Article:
If you put three beads onto a tens/ones abacus you could make the numbers 3, 30, 12 or 21. What numbers can be made with six beads?
My cube has inky marks on each face. Can you find the route it has taken? What does each face look like?
This activity focuses on rounding to the nearest 10.
What two-digit numbers can you make with these two dice? What can't you make?
Can you work out how to balance this equaliser? You can put more than one weight on a hook.
This challenge is about finding the difference between numbers which have the same tens digit.
Ben and his mum are planting garlic. Use the interactivity to help you find out how many cloves of garlic they might have had.
Frances and Rishi were given a bag of lollies. They shared them out evenly and had one left over. How many lollies could there have been in the bag?
Try this matching game which will help you recognise different ways of saying the same time interval.
If you hang two weights on one side of this balance, in how many different ways can you hang three weights on the other side for it to be balanced?
Two children made up a game as they walked along the garden paths. Can you find out their scores? Can you find some paths of your own?
Here are some rods that are different colours. How could I make a dark green rod using yellow and white rods?
My coat has three buttons. How many ways can you find to do up all the buttons?
Start with three pairs of socks. Now mix them up so that no mismatched pair is the same as another mismatched pair. Is there more than one way to do it?
What could the half time scores have been in these Olympic hockey matches?
Use the interactivity to help get a feel for this problem and to find out all the possible ways the balls could land.
Can you cover the camel with these pieces?
How could you put these three beads into bags? How many different ways can you do it? How could you record what you've done?
Sweets are given out to party-goers in a particular way. Investigate the total number of sweets received by people sitting in different positions.
Three children are going to buy some plants for their birthdays. They will plant them within circular paths. How could they do this?
Can you use the numbers on the dice to reach your end of the number line before your partner beats you?
Ben has five coins in his pocket. How much money might he have?
Vincent and Tara are making triangles with the class construction set. They have a pile of strips of different lengths. How many different triangles can they make?
How many different triangles can you draw on the dotty grid which each have one dot in the middle?
In this problem it is not the squares that jump, you do the jumping! The idea is to go round the track in as few jumps as possible.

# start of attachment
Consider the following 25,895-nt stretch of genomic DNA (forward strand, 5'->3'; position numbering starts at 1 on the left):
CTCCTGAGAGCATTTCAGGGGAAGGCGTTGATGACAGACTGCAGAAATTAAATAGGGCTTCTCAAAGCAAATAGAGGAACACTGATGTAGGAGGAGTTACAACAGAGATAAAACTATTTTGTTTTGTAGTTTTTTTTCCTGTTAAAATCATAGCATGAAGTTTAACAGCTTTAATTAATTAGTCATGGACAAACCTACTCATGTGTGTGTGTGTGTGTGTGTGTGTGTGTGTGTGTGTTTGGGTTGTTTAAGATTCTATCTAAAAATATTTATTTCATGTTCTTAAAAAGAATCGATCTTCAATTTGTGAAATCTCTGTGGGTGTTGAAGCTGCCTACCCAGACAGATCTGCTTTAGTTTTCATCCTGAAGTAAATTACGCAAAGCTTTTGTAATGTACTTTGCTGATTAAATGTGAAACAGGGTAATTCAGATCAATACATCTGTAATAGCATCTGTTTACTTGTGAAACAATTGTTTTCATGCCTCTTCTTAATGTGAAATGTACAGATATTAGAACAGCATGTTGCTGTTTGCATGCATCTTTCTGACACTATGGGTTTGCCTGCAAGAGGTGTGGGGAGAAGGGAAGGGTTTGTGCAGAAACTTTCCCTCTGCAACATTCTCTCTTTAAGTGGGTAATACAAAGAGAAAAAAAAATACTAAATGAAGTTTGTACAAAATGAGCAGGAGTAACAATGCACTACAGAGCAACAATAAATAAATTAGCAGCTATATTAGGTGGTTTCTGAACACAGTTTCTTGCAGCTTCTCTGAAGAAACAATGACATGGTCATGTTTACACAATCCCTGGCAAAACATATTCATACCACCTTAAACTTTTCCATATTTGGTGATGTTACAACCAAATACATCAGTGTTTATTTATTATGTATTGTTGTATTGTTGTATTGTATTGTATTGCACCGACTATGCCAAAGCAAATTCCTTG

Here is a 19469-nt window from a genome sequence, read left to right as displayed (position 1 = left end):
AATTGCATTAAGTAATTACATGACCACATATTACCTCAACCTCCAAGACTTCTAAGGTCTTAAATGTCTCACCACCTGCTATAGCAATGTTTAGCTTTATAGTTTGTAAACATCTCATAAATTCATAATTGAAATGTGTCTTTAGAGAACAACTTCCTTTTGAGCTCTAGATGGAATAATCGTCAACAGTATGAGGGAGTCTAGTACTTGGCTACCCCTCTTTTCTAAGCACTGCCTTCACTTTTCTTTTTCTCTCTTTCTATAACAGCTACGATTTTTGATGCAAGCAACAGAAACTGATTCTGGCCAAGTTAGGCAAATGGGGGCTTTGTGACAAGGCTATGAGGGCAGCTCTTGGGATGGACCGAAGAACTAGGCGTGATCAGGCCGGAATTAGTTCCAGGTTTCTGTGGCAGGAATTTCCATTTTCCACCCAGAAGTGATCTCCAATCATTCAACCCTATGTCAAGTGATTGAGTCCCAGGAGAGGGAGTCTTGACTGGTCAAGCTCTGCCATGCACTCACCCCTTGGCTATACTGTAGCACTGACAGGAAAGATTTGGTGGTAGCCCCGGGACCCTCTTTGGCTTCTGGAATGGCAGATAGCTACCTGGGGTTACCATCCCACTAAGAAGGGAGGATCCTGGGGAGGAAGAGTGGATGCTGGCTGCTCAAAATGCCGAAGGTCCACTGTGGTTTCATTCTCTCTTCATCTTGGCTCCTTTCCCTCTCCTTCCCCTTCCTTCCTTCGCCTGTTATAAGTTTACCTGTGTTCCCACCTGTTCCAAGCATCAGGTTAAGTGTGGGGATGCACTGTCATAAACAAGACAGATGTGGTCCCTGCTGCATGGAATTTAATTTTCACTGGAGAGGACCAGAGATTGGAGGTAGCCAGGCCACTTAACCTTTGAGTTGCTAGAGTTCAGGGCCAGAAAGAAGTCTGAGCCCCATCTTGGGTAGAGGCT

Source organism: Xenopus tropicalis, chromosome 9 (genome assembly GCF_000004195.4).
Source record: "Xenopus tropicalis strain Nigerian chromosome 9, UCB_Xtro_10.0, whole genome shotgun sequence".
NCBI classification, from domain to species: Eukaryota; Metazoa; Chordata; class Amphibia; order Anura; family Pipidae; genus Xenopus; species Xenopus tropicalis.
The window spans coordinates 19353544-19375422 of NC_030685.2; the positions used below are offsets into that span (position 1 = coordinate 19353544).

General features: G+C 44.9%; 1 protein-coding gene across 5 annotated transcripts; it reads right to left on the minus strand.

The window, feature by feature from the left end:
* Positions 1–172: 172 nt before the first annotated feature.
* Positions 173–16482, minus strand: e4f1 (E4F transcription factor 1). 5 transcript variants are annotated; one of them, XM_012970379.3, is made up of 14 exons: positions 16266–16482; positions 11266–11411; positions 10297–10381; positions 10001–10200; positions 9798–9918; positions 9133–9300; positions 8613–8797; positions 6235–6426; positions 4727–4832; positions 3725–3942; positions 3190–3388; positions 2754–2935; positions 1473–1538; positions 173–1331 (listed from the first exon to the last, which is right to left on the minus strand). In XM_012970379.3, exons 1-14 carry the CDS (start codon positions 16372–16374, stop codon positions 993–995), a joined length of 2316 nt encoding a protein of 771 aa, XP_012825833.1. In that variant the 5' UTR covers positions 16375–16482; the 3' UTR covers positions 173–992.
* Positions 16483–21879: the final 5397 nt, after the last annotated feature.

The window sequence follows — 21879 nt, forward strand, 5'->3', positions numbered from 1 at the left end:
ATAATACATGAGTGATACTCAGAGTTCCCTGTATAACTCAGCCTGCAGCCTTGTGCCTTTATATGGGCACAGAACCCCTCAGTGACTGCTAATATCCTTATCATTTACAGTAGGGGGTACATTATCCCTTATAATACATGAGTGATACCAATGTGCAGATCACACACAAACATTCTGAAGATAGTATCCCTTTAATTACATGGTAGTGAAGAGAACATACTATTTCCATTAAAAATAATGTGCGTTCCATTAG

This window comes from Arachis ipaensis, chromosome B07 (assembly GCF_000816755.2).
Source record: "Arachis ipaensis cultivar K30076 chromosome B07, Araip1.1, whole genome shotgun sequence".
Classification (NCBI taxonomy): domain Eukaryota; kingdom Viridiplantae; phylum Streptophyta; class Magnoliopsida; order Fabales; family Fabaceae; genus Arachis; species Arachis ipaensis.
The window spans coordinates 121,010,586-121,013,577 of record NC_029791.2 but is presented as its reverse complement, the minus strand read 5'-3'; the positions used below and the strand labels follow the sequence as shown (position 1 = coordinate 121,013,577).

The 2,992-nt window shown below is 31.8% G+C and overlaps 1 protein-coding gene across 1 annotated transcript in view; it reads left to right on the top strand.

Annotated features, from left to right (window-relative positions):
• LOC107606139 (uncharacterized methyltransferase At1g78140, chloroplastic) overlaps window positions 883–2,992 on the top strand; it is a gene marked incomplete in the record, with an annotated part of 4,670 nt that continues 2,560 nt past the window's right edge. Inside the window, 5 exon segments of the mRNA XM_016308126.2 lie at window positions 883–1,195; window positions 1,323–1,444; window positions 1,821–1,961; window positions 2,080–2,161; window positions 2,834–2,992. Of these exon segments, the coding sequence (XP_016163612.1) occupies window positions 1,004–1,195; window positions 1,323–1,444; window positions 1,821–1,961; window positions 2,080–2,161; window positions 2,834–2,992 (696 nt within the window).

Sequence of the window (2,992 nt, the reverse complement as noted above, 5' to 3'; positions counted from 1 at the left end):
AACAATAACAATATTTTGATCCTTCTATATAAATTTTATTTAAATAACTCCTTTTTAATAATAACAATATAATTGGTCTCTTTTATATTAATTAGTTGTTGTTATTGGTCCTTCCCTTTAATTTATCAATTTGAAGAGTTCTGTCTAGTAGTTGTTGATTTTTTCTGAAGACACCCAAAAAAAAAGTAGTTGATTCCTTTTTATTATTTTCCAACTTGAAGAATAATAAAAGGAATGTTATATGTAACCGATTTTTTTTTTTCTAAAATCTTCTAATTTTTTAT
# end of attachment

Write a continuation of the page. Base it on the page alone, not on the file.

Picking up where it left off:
How many possible necklaces can you find? And how do you know you've found them all?
There were chews for 2p, mini eggs for 3p, Chocko bars for 5p and lollypops for 7p in the sweet shop. What could each of the children buy with their money?
Noah saw 12 legs walk by into the Ark. How many creatures did he see?
Can you fill in the empty boxes in the grid with the right shape and colour?
How many different ways can you find to join three equilateral triangles together? Can you convince us that you have found them all?
You have a set of the digits from 0 – 9. Can you arrange these in the 5 boxes to make two-digit numbers as close to the targets as possible?
Use the interactivities to fill in these Carroll diagrams. How do you know where to place the numbers?
This challenge involves eight three-cube models made from interlocking cubes. Investigate different ways of putting the models together then compare your constructions.
Investigate the number of faces you can see when you arrange three cubes in different ways.
Ram divided 15 pennies among four small bags. He could then pay any sum of money from 1p to 15p without opening any bag. How many pennies did Ram put in each bag?
"Ip dip sky blue! Who's 'it'? It's you!" Where would you position yourself so that you are 'it' if there are two players? Three players ...?
On Friday the magic plant was only 2 centimetres tall. Every day it doubled its height. How tall was it on Monday?
An investigation looking at doing and undoing mathematical operations focusing on doubling, halving, adding and subtracting.
Can you describe a piece of paper clearly enough for your partner to know which piece it is?
How could you estimate the number of pencils/pens in these pictures?
Use five steps to count forwards or backwards in 1s or 10s to get to 50. What strategies did you use?
Who said that adding couldn't be fun?
An environment which simulates working with Cuisenaire rods.
Choose a symbol to put into the number sentence.
Use the information about Sally and her brother to find out how many children there are in the Brown family.
Arrange the numbers 1 to 6 in each set of circles below. The sum of each side of the triangle should equal the number in its centre.
Explore ways of colouring this set of triangles. Can you make symmetrical patterns?
Choose four of the numbers from 1 to 9 to put in the squares so that the differences between joined squares are odd.
An activity centred around observations of dots and how we visualise number arrangement patterns.
Can you complete this jigsaw of the 100 square?